Switzerland monetary policy since 2008: From one crisis to another

April 30, 2019

A spirited speech by Thomas J. Jordan, Chairman of the Governing Board of Swiss National Bank. He defends the policy of the central bank since 2008 which has moved from one crisis to another:

Ladies and Gentlemen, the global financial and economic crisis broke out eleven years ago,  and was followed by a marked decline in economic output and inflation. At that time, the SNB had to switch to an expansionary monetary policy stance in order to fulfil its mandate. We initially responded with conventional measures, and quickly lowered interest rates to virtually zero.

The global financial crisis was swiftly followed by the sovereign debt crisis in the euro area. The attendant uncertainty on the financial markets bolstered demand for the Swiss franc as a safe haven, thus putting appreciation pressure on our currency. To counter these upward forces, we had no option but to resort to unconventional means. We intervened on the foreign exchange market, and in September 2011 introduced a minimum exchange rate against the

From mid-2014 onwards, the international monetary policy environment began to change. On the one hand there were increasingly clearer signs that the US was about to adopt a tightening stance, whereas in the euro area a loosening of monetary policy was becoming more and more
likely. The euro subsequently depreciated markedly against the major currencies. As a result, by the beginning of 2015 the minimum exchange rate was no longer sustainable. To retain control over our monetary policy, we therefore decided in January 2015 to change tack. 

In that exceptional situation, we had to weigh up the pros and cons of using alternative unconventional instruments. It became apparent that we would have to lower interest rates below zero given that various other central banks had already done so. This was the only way we could limit the appeal of the Swiss franc. When we discontinued the minimum exchange rate, we thus also imposed negative interest of –0.75% on banks’ sight deposits held at the

This then brought the level of interest rates in Switzerland back down below that in other countries. Coupled with our willingness to intervene in the foreign exchange market as necessary, the negative interest rate has taken the pressure off the Swiss franc and prevented a sharp drop in inflation.

Pros and cons of negative policy rates:

What would happen if we were to simply stop charging negative interest in the current environment?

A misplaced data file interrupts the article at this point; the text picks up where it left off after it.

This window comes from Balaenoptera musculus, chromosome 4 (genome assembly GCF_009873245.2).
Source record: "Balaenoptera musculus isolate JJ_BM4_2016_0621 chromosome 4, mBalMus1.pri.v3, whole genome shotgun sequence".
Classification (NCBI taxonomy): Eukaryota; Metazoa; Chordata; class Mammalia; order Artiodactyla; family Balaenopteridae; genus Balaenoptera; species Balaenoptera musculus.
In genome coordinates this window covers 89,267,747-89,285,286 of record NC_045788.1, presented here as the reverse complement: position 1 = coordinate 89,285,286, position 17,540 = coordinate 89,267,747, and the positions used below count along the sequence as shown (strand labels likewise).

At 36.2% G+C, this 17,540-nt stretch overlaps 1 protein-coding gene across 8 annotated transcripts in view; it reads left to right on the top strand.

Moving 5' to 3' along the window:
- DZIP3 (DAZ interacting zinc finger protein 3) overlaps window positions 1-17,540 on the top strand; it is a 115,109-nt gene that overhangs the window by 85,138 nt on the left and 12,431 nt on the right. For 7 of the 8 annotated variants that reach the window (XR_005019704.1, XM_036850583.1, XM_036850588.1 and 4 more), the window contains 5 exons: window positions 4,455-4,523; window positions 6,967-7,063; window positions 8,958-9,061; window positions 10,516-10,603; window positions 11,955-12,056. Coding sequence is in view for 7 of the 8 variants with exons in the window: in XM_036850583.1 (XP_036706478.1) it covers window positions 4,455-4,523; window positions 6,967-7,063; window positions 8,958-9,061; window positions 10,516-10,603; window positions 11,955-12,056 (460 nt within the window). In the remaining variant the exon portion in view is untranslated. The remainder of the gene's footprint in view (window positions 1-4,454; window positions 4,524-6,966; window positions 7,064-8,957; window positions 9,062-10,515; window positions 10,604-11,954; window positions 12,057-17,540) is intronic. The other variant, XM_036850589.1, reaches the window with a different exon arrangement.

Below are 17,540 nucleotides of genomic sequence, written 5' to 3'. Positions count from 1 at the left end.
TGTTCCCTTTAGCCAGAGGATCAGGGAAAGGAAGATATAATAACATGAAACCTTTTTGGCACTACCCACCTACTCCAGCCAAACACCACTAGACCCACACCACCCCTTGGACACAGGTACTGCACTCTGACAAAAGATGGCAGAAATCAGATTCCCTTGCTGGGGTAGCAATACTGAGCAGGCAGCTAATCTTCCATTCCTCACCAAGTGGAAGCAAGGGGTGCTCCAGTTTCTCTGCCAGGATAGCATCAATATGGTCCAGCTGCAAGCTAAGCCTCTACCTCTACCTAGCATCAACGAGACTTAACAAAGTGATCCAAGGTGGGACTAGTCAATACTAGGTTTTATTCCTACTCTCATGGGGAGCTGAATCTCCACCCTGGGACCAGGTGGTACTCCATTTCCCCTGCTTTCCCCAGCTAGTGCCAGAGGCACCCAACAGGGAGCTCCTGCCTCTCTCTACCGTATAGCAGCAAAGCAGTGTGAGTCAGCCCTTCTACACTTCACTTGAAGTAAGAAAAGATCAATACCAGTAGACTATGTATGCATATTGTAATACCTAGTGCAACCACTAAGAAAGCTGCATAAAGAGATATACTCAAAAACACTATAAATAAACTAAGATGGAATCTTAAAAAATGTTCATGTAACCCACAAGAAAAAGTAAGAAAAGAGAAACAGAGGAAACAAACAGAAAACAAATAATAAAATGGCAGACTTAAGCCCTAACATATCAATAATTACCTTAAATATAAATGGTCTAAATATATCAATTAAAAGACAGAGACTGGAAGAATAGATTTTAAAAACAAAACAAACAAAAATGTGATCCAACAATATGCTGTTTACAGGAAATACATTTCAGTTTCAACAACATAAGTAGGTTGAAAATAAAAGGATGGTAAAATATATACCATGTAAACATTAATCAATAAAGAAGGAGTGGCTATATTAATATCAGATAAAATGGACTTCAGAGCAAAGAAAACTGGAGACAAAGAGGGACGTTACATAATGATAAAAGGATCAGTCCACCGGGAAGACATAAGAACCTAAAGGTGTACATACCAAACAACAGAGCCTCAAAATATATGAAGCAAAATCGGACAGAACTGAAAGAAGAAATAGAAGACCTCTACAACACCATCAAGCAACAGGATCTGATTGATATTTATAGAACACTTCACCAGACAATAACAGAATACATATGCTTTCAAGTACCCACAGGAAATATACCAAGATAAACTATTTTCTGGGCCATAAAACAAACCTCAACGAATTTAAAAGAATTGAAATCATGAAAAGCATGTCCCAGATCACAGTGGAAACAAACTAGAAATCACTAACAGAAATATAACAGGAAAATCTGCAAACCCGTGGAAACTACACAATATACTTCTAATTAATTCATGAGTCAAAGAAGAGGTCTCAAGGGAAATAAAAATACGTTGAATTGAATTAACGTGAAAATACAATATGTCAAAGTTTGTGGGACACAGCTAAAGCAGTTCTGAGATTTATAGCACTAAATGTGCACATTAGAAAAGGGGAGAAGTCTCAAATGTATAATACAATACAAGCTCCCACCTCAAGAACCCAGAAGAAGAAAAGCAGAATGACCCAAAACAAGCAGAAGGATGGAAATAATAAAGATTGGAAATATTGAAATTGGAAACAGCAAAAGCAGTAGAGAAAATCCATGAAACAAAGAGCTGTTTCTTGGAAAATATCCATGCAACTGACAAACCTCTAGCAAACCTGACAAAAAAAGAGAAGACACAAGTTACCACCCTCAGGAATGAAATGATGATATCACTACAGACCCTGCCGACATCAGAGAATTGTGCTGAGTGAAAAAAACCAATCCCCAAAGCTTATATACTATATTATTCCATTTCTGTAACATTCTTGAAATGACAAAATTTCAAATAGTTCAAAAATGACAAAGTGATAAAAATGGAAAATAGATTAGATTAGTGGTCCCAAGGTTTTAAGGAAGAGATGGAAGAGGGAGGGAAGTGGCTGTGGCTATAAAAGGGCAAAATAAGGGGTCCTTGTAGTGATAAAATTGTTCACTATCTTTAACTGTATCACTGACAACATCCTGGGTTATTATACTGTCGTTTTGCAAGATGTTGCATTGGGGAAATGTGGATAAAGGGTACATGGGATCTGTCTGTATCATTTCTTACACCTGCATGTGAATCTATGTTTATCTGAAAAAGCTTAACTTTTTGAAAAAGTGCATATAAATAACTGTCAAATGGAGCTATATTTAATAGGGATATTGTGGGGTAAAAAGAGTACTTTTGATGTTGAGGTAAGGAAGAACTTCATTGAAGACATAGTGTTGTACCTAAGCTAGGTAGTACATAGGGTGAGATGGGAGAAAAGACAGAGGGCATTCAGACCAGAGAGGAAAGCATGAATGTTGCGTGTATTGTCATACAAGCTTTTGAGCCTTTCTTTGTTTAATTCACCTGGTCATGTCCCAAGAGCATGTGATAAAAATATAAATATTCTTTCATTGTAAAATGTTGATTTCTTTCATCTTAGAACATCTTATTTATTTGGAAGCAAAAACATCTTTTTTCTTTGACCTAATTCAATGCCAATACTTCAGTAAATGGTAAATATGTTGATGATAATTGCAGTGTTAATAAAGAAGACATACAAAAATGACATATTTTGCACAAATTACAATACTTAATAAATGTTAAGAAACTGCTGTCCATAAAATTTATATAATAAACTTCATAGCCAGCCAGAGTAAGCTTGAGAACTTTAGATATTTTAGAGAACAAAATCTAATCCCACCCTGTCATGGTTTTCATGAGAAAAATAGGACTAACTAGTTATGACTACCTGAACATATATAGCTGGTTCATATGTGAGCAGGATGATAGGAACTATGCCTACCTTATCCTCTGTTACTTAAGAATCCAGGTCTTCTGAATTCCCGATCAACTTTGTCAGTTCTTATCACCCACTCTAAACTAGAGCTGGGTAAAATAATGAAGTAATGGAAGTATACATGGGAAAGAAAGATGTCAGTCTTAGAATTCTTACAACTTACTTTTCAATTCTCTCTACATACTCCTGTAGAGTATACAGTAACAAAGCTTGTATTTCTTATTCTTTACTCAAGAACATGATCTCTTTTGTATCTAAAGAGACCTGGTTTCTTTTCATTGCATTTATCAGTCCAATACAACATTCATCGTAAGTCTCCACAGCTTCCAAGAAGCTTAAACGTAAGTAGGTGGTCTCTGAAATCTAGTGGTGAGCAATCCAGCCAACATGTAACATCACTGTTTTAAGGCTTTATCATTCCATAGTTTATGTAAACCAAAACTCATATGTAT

Dispensing with the negative interest rate would have a substantial impact on the Swiss economy. Swiss short-term interest rates would again be higher than in other countries, which would clearly increase the attractiveness of Swiss franc investments. This is turn would cause the franc to appreciate, which would be detrimental to economic momentum in Switzerland and would see unemployment rise and inflation pushed into negative territory.

If we stopped charging negative interest, would that at least be beneficial for savers, pension funds, life insurers and banks? The marked weakening in the economy would cast a pall over the earnings prospects of Swiss companies, and Swiss equities would come under pressure.

Although short-term interest rates in Switzerland would no longer be negative, there would be little change in capital market interest rates owing to the deterioration in the economic outlook. All in all, the level of interest rates would thus remain low, and so too would the yields on long-term Swiss franc bonds. Ultimately, there would be scarcely any significant improvement for savers, pension funds, life insurers and banks.

The same goes for the real estate market. Although its momentum would be curbed somewhat if we were to cease charging negative interest, there would be little change in the low level of interest rates and the impact would therefore be limited. In the current situation, the risks to financial stability must be addressed with focused macroprudential measures. This will then curb demand for mortgages and real estate and strengthen banks’ resilience.

Ladies and Gentlemen, abandoning the negative interest rate in the current environment would weigh heavily on the Swiss economy. This would not help either savers or pensionfunds, nor would it be beneficial for financial stability. In other words, as things stand at present, removing the negative interest rate would not be in the interests of our country as a whole.

The critics of central banking will tell you that it is the very SNB interventions which have led to these problems at the first place.